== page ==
The Truth About Ussher's Chronology

James Ussher was an Irishman born near the end of the 16th century. Elizabeth was on Britain’s throne and remained there until Usher was 22. By that time, he had accomplished a great deal. He was very gifted with languages. Young James went off to Dublin to enter Trinity College when he was only 13. He was ordained a priest at the age of 20. He became a professor at Trinity when he was only 26. When he was 44, he became Archbishop of Armagh. That made him the head of the Anglo-Irish Church, a protestant leader in a predominantly Catholic land.

Ussher’s skills and his references were scholarly. He held an administrative position as Archbishop, but his heart laid elsewhere. In fact, he was criticized as an administrator because his inclination was to debate, not to simply deal with opposition by politics of intolerant decree.

It was during the final period of his life that he wrote the work for which he is now famous, the "Annals of the Old Testament, deduced from the first origins of the world". This work appeared right at mid-century in 1650. It’s common to say that Ussher reached his famous date of 4004 B.C.E. by simply calculating back from the time of Jesus by adding up years involved in the lineages of Christ given in the Bible, and going all the way back to Adam. It was much more complicated than that.

There is complete information given in the Old Testament to make an accurate calculation up to the time of Solomon, but after that, ambiguities begin to creep in. For approximately the last 400 years before the birth of Jesus, the Bible gives no help at all. What Ussher did was what to correlate information from this period with known dates from the histories of other cultures, specifically the Chaldean and Persian cultures. This required an incredible expertise in biblical history, secular history and language abilities. The bulk of the knowledge he applied was non-biblical. Ussher had one of the best minds of his time.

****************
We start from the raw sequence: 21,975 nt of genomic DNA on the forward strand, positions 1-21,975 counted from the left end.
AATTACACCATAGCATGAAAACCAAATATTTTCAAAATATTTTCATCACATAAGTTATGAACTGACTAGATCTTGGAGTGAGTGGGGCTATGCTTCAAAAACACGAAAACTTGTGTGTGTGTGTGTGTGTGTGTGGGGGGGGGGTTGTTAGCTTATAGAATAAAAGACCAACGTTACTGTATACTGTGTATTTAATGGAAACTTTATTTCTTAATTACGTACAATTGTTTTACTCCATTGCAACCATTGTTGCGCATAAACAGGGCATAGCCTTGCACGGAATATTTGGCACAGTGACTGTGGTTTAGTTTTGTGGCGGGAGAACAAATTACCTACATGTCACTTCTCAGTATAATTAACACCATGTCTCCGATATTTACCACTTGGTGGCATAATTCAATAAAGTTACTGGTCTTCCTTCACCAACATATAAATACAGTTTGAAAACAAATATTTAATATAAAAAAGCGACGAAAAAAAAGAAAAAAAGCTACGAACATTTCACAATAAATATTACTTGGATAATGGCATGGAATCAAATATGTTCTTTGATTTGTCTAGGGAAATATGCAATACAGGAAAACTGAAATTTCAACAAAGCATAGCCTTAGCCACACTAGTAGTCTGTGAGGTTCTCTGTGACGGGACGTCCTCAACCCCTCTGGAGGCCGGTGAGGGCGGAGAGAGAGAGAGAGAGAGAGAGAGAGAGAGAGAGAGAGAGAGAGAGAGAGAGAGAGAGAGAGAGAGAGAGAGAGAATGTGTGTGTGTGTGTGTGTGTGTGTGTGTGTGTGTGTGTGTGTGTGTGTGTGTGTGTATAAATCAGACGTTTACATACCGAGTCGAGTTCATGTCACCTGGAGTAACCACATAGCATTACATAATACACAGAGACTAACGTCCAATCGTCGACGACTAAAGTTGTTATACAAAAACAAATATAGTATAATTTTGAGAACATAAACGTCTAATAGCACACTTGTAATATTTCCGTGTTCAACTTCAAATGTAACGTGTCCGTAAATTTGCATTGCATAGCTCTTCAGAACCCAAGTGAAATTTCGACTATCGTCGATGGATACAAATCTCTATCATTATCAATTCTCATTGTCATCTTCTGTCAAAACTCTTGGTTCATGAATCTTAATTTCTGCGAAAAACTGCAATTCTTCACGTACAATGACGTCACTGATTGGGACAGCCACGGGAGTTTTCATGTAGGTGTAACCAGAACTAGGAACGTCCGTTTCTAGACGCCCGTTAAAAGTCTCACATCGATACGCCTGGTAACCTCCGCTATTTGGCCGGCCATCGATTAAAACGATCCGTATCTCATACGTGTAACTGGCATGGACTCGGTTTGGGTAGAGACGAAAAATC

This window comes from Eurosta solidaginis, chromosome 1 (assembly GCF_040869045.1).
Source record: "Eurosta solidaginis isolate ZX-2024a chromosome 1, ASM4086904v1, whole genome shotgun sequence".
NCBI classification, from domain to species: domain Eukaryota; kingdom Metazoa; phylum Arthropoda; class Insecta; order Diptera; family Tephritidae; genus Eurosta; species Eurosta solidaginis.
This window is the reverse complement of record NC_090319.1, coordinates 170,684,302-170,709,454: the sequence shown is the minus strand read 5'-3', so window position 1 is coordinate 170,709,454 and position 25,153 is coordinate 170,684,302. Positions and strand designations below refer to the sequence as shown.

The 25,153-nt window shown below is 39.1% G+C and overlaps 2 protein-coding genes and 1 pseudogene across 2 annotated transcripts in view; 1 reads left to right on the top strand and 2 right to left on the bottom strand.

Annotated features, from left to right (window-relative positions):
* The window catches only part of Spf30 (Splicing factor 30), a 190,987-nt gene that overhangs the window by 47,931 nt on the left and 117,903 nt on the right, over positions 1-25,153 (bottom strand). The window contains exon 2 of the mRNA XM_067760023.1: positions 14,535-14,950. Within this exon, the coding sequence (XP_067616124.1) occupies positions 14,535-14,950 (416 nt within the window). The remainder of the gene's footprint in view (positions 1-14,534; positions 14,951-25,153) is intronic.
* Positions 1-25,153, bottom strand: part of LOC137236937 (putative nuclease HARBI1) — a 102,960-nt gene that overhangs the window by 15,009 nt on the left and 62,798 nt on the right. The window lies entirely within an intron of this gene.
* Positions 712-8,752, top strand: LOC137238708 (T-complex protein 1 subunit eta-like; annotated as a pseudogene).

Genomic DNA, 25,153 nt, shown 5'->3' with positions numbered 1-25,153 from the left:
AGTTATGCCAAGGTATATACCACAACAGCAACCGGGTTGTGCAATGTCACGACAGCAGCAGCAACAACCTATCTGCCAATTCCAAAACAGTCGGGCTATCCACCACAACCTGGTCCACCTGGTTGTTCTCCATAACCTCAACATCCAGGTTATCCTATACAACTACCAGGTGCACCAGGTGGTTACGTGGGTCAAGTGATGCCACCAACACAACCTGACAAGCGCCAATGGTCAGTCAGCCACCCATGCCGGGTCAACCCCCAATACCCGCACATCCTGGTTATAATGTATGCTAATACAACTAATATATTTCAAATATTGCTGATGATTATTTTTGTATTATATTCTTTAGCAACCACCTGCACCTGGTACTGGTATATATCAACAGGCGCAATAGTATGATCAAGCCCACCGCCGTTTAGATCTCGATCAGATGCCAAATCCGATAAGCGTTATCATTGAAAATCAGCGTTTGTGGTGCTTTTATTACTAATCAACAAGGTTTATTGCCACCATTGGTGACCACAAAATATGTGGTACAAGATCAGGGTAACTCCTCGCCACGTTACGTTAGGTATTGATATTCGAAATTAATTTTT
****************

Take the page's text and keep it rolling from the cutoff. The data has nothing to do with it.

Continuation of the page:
The late Stephen Jay Gould, noted paleontologist and Darwinian evolutionist, once wrote a wonderful explanation of how Ussher came to his conclusions (it is available here), including how he came to the precise date he gave for the creation: October 23, at noon.

Gould’s point in taking up the subject was to criticize those who dismiss Ussher’s work as the application of dogma to a scientific subject. They are not only ignorant, but they miss the point entirely. Gould said “I close with a final plea for judging people by their own criteria, not by later standards that they couldn't possibly know or assess”.

He was delighted with Ussher’s explanation of how he determined his result. Not only by the plain use of Holy Scripture, by also by light of reason well directed. Because of his erudition, Ussher’s calculation became accepted in the Western Christian tradition for a long time.

King James commissioned a translation of the Bible in the first decade of the 17th century. It became the authorized version in English and continues to exist to this day. By a half-century after Ussher’s death, his calculation of 4004 B.C.E. for the date of creation was inserted into the column of annotations that stood between the double columns of text. It lasted there until the second half of the 20th century.

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